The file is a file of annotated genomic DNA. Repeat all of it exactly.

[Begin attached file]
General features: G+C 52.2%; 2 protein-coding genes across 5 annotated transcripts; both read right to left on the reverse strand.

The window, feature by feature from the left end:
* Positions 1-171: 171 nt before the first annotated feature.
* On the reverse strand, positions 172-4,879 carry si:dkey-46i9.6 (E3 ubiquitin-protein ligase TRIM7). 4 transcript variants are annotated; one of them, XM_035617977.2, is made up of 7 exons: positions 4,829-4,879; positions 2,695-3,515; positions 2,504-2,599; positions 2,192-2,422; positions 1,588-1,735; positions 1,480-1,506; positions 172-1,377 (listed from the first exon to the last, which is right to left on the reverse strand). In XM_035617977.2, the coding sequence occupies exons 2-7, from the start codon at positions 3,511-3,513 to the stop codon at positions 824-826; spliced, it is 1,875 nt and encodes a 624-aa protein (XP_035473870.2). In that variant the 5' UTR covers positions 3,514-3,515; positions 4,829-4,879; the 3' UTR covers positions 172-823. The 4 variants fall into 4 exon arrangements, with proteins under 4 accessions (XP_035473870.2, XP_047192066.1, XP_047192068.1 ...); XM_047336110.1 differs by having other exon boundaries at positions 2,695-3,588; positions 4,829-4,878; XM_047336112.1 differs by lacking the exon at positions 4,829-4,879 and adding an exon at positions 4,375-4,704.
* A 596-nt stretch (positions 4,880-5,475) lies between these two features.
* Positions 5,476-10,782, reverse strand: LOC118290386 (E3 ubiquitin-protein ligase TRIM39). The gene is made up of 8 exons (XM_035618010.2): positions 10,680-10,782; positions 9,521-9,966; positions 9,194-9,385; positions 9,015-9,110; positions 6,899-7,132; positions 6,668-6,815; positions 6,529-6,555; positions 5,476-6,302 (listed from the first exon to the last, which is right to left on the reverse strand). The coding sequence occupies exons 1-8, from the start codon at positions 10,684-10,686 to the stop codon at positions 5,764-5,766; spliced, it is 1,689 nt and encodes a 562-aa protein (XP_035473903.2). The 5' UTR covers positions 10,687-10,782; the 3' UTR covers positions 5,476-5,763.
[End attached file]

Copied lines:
General features: G+C 52.2%; 2 protein-coding genes across 5 annotated transcripts; both read right to left on the reverse strand.

The window, feature by feature from the left end:
* Positions 1-171: 171 nt before the first annotated feature.
* On the reverse strand, positions 172-4,879 carry si:dkey-46i9.6 (E3 ubiquitin-protein ligase TRIM7). 4 transcript variants are annotated; one of them, XM_035617977.2, is made up of 7 exons: positions 4,829-4,879; positions 2,695-3,515; positions 2,504-2,599; positions 2,192-2,422; positions 1,588-1,735; positions 1,480-1,506; positions 172-1,377 (listed from the first exon to the last, which is right to left on the reverse strand). In XM_035617977.2, the coding sequence occupies exons 2-7, from the start codon at positions 3,511-3,513 to the stop codon at positions 824-826; spliced, it is 1,875 nt and encodes a 624-aa protein (XP_035473870.2). In that variant the 5' UTR covers positions 3,514-3,515; positions 4,829-4,879; the 3' UTR covers positions 172-823. The 4 variants fall into 4 exon arrangements, with proteins under 4 accessions (XP_035473870.2, XP_047192066.1, XP_047192068.1 ...); XM_047336110.1 differs by having other exon boundaries at positions 2,695-3,588; positions 4,829-4,878; XM_047336112.1 differs by lacking the exon at positions 4,829-4,879 and adding an exon at positions 4,375-4,704.
* A 596-nt stretch (positions 4,880-5,475) lies between these two features.
* Positions 5,476-10,782, reverse strand: LOC118290386 (E3 ubiquitin-protein ligase TRIM39). The gene is made up of 8 exons (XM_035618010.2): positions 10,680-10,782; positions 9,521-9,966; positions 9,194-9,385; positions 9,015-9,110; positions 6,899-7,132; positions 6,668-6,815; positions 6,529-6,555; positions 5,476-6,302 (listed from the first exon to the last, which is right to left on the reverse strand). The coding sequence occupies exons 1-8, from the start codon at positions 10,684-10,686 to the stop codon at positions 5,764-5,766; spliced, it is 1,689 nt and encodes a 562-aa protein (XP_035473903.2). The 5' UTR covers positions 10,687-10,782; the 3' UTR covers positions 5,476-5,763.